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  Innovative Products Research & Services, Inc.
                        a 501(c)(3) non profit organization chartered in Massachusetts
                                Putting Creativity to Good Use IPRS Environ-Policy Development


Environmental Solutions
Policy Development

Historically there have been a number of approaches to influence desired environmental outcomes, and to pay for associated services.  General and special taxes are familiar devices associated with the transportation sectors (cars, trucks, trains, boats, airplanes). For example, a federal, and often state tax on gasoline at the point of use (gas station) is levied.  The revenue helps pay for the highway construction and maintenance. This is a regressive tax where poor people pay as much as the wealthy. There are also state and/or local taxes placed on vehicles owned/registered (in addition to the sales tax upon purchase).  Taxes are also levied on parts and services associated with maintaining vehicles and other equipment.

Sales taxes are assessed at varying rates depending upon the goods and services purchased and the location. These may apply to equipment used for heating and cooling systems (HVAC).  In some instances there are rebates for purchasing more "eco-friendly" products (based upon efficiency rates, for example).  There have also been rebates for purchases of more efficient appliances.  On the other side, there are exemptions from taxes for certain purchases.  Encouragement to use solar collectors has taken the form of tax incentives and low cost loans. Public utilities may also provide incentives.

This method of influencing consumer choices has carried over into the automotive industry.  Some government programs have provided discounts for purchasing Electric Vehicles (EV) or Hybrids.  Not only are incentives given to the consumer; but, also manufacturers are given incentives in the form of Carbon Credits based upon how much their product (fleets of cars made in this case) are independent of fossil fuels.  This has resulted in a market among manufacturers for those Carbon Credits.  Companies like Tesla for example whose entire fleet is comprised of electric vehicles, receives millions of dollars from other manufacturers who purchase their Carbon Credits.  For a more detailed exploration of this topic see a special white paper developed by an IPRS volunteer Ritika Sowda: Carbon Credits.

Consideration is given to development of EV also through the spending of  millions of tax dollars to support the building of the infrastructure of charging stations for electric vehicles. This is despite the fact that for many regions of the country, electricity is generated by fossil fuel burning power plants.  Emissions from these power plants are carried by wind currents to neighboring states.  The government is in fact supporting increases in diseases like lung  and cardio-vascular diseases with such a policy.  See an excerpt from a paper by Holland et al. on the economic analysis  Economic Analysis of electric vehicle impact by geographic region in the U.S.

Infrastructure build-out (as for charging stations for EV), public transportation, highway upgrades are all competing for federal investment dollars allocated to the Department of Transportation.  See overview of the Transportation Sector.  Other federal programs are competing for funds and attention as well, which highlights the need for effective advocates and clear policy choices. See Role of Government link below for some of these other agencies.  Clearly, strong advocates are needed if appropriate policies are to be developed.  See advocacy efforts:  Role of Advocacy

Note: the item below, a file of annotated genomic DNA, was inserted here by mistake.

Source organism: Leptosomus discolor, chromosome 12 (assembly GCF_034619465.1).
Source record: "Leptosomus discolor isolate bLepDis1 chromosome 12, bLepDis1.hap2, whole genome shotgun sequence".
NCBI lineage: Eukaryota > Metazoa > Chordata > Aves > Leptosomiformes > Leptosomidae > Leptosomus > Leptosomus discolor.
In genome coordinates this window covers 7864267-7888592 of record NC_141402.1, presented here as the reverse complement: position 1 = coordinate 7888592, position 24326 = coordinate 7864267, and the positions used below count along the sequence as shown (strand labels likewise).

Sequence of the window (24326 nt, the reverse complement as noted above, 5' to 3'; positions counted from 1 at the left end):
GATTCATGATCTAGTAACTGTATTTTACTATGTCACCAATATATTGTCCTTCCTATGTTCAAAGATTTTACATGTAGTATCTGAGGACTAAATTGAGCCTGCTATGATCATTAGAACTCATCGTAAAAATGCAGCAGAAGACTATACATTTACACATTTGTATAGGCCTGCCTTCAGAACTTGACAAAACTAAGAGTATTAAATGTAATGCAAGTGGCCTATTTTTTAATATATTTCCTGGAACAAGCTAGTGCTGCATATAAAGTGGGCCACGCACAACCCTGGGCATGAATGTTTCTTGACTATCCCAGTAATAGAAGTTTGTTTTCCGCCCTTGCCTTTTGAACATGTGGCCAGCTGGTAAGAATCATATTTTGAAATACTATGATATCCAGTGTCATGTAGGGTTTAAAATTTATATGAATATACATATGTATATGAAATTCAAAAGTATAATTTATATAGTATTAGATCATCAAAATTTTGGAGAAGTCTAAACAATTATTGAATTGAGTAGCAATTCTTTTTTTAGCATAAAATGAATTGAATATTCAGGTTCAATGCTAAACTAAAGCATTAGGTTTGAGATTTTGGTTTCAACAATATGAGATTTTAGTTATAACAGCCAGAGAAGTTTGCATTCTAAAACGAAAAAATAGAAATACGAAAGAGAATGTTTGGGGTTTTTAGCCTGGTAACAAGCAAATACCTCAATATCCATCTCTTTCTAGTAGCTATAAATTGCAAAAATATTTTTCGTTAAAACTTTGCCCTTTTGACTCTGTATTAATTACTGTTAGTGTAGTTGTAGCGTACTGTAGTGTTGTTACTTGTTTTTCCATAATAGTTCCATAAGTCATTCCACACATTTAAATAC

U.S. Federal policy development needs to address global economics and supply chains as well as national concerns.  U.S. dependence upon China and other countries as trade partners as well as for sourcing of raw materials critical to certain technologies is of increasing importance.   While the U.S. is still a major global polluter and net carbon emitter, emerging markets in other countries are becoming a threat.  When particulate-laden air from forest fires in the West coast end up in the lungs of people on the East coast or when contaminants from the continent of Africa end up over the U.S., it should signal a need for seeking global solutions.  Especially in the area of Climate Change, there is clearly a need for global cooperation because what happens in one country can impact all other countries. 

We need to consider our system.  Setting goals for being "carbon neutral" may mean setting goals for monitoring and remediation of our forests and ground-covering plants.  Plants are efficient solar collectors and efficient carbon sequestering agents (by combining oxygen with CO2 and converting it into carbohydrates.  Those carbohydrates can be converted into fuels to power our homes, cars and industry.  An added benefit is that we can feed people as well with products derived from photosynthesis in plants.

In the meantime, we need to address immediate pollution issues - waterways, oceans, air, waste streams (plastics and other solid wastes), hazardous lithium and other elements used in modern technology products, workplace hazards, mining, et al.  A good policy will also address social and economic disparities associated with deployment of various technologies.

There is an urgent need to integrate systems analysis and multi-disciplinary thinking into short and long range planning.

Return to:
    Environmental Solutions
    Carbon Credits.
    Role of Government
    Advocacy and Influencers


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Revised: February 16, 2024